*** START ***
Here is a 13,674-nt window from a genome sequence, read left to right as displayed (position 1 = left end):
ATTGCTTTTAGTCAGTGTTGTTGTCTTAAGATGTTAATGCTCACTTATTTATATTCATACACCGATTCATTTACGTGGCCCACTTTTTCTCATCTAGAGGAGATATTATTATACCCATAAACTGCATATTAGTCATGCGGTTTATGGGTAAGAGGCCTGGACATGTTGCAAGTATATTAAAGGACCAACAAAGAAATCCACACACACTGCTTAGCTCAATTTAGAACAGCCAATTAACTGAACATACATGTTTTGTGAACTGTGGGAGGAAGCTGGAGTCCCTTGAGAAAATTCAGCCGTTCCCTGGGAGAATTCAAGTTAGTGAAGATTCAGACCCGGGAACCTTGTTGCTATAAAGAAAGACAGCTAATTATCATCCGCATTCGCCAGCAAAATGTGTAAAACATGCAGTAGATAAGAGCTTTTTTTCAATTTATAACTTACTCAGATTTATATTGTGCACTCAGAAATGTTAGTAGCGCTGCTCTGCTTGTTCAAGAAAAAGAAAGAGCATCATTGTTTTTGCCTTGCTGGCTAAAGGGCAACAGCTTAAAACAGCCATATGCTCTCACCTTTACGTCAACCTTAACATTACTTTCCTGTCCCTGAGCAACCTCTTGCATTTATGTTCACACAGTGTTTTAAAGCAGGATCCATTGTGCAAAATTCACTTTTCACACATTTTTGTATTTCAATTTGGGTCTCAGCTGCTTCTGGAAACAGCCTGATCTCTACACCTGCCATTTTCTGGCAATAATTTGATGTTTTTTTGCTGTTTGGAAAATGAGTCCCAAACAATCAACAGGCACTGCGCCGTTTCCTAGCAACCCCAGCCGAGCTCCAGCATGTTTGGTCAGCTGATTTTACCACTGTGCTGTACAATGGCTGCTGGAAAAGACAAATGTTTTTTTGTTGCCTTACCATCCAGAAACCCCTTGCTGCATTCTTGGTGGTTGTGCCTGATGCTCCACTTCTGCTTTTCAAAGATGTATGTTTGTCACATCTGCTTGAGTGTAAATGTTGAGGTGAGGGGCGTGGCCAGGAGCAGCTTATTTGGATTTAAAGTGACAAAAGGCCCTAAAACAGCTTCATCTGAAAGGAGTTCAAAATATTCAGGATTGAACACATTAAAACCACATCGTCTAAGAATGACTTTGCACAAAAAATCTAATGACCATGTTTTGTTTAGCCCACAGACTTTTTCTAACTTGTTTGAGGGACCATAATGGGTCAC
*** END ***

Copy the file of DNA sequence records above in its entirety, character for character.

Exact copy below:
Here is a 13,674-nt window from a genome sequence, read left to right as displayed (position 1 = left end):
ATTGCTTTTAGTCAGTGTTGTTGTCTTAAGATGTTAATGCTCACTTATTTATATTCATACACCGATTCATTTACGTGGCCCACTTTTTCTCATCTAGAGGAGATATTATTATACCCATAAACTGCATATTAGTCATGCGGTTTATGGGTAAGAGGCCTGGACATGTTGCAAGTATATTAAAGGACCAACAAAGAAATCCACACACACTGCTTAGCTCAATTTAGAACAGCCAATTAACTGAACATACATGTTTTGTGAACTGTGGGAGGAAGCTGGAGTCCCTTGAGAAAATTCAGCCGTTCCCTGGGAGAATTCAAGTTAGTGAAGATTCAGACCCGGGAACCTTGTTGCTATAAAGAAAGACAGCTAATTATCATCCGCATTCGCCAGCAAAATGTGTAAAACATGCAGTAGATAAGAGCTTTTTTTCAATTTATAACTTACTCAGATTTATATTGTGCACTCAGAAATGTTAGTAGCGCTGCTCTGCTTGTTCAAGAAAAAGAAAGAGCATCATTGTTTTTGCCTTGCTGGCTAAAGGGCAACAGCTTAAAACAGCCATATGCTCTCACCTTTACGTCAACCTTAACATTACTTTCCTGTCCCTGAGCAACCTCTTGCATTTATGTTCACACAGTGTTTTAAAGCAGGATCCATTGTGCAAAATTCACTTTTCACACATTTTTGTATTTCAATTTGGGTCTCAGCTGCTTCTGGAAACAGCCTGATCTCTACACCTGCCATTTTCTGGCAATAATTTGATGTTTTTTTGCTGTTTGGAAAATGAGTCCCAAACAATCAACAGGCACTGCGCCGTTTCCTAGCAACCCCAGCCGAGCTCCAGCATGTTTGGTCAGCTGATTTTACCACTGTGCTGTACAATGGCTGCTGGAAAAGACAAATGTTTTTTTGTTGCCTTACCATCCAGAAACCCCTTGCTGCATTCTTGGTGGTTGTGCCTGATGCTCCACTTCTGCTTTTCAAAGATGTATGTTTGTCACATCTGCTTGAGTGTAAATGTTGAGGTGAGGGGCGTGGCCAGGAGCAGCTTATTTGGATTTAAAGTGACAAAAGGCCCTAAAACAGCTTCATCTGAAAGGAGTTCAAAATATTCAGGATTGAACACATTAAAACCACATCGTCTAAGAATGACTTTGCACAAAAAATCTAATGACCATGTTTTGTTTAGCCCACAGACTTTTTCTAACTTGTTTGAGGGACCATAATGGGTCAC